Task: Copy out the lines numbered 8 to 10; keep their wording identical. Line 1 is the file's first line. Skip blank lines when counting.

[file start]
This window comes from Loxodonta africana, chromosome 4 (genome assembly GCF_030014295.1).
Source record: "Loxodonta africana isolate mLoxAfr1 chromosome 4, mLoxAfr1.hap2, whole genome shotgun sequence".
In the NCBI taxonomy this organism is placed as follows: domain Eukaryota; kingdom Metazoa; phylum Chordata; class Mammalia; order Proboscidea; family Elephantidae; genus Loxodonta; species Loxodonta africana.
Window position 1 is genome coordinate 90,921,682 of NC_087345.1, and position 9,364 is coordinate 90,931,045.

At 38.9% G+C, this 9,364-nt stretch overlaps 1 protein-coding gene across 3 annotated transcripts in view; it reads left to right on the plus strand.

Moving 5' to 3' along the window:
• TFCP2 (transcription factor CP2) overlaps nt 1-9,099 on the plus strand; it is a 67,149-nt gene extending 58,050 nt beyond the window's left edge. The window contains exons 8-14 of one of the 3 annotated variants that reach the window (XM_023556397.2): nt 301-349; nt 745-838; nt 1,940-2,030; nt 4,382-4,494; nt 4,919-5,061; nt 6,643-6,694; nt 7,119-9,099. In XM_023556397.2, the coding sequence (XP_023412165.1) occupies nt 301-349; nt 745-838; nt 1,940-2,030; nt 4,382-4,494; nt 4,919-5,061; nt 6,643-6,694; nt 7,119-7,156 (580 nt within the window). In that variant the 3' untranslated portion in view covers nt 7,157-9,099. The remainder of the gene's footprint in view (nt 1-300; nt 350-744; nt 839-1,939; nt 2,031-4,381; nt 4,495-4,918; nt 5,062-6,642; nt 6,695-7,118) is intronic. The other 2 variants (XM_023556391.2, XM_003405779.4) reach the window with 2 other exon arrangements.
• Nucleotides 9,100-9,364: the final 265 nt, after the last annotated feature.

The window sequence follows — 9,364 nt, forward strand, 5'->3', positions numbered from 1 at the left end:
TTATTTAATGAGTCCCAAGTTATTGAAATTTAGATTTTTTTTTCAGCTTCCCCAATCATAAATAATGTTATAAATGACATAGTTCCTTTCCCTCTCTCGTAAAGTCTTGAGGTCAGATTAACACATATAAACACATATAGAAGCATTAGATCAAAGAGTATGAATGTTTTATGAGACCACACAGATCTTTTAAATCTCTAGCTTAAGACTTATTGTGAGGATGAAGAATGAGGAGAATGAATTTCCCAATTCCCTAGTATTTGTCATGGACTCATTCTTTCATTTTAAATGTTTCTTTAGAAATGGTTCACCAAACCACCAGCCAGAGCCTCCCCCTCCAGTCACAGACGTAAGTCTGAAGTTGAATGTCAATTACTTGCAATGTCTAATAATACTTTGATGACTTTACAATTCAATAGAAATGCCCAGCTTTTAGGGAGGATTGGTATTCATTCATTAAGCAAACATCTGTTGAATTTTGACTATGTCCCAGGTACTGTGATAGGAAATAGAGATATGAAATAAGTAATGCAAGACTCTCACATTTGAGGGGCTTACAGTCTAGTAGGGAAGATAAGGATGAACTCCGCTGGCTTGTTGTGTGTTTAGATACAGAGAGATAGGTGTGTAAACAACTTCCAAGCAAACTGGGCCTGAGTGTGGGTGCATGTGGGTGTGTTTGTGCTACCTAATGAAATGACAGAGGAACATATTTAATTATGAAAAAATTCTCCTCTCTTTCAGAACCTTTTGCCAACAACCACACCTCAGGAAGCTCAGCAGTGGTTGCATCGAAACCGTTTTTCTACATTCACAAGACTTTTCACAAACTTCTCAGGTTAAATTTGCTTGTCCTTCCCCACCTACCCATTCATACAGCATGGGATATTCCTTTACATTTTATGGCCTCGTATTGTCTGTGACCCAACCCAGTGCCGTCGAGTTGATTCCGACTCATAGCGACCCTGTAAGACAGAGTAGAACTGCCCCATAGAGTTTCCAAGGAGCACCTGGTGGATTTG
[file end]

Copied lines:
• Nucleotides 9,100-9,364: the final 265 nt, after the last annotated feature.

The window sequence follows — 9,364 nt, forward strand, 5'->3', positions numbered from 1 at the left end:
TTATTTAATGAGTCCCAAGTTATTGAAATTTAGATTTTTTTTTCAGCTTCCCCAATCATAAATAATGTTATAAATGACATAGTTCCTTTCCCTCTCTCGTAAAGTCTTGAGGTCAGATTAACACATATAAACACATATAGAAGCATTAGATCAAAGAGTATGAATGTTTTATGAGACCACACAGATCTTTTAAATCTCTAGCTTAAGACTTATTGTGAGGATGAAGAATGAGGAGAATGAATTTCCCAATTCCCTAGTATTTGTCATGGACTCATTCTTTCATTTTAAATGTTTCTTTAGAAATGGTTCACCAAACCACCAGCCAGAGCCTCCCCCTCCAGTCACAGACGTAAGTCTGAAGTTGAATGTCAATTACTTGCAATGTCTAATAATACTTTGATGACTTTACAATTCAATAGAAATGCCCAGCTTTTAGGGAGGATTGGTATTCATTCATTAAGCAAACATCTGTTGAATTTTGACTATGTCCCAGGTACTGTGATAGGAAATAGAGATATGAAATAAGTAATGCAAGACTCTCACATTTGAGGGGCTTACAGTCTAGTAGGGAAGATAAGGATGAACTCCGCTGGCTTGTTGTGTGTTTAGATACAGAGAGATAGGTGTGTAAACAACTTCCAAGCAAACTGGGCCTGAGTGTGGGTGCATGTGGGTGTGTTTGTGCTACCTAATGAAATGACAGAGGAACATATTTAATTATGAAAAAATTCTCCTCTCTTTCAGAACCTTTTGCCAACAACCACACCTCAGGAAGCTCAGCAGTGGTTGCATCGAAACCGTTTTTCTACATTCACAAGACTTTTCACAAACTTCTCAGGTTAAATTTGCTTGTCCTTCCCCACCTACCCATTCATACAGCATGGGATATTCCTTTACATTTTATGGCCTCGTATTGTCTGTGACCCAACCCAGTGCCGTCGAGTTGATTCCGACTCATAGCGACCCTGTAAGACAGAGTAGAACTGCCCCATAGAGTTTCCAAGGAGCACCTGGTGGATTTG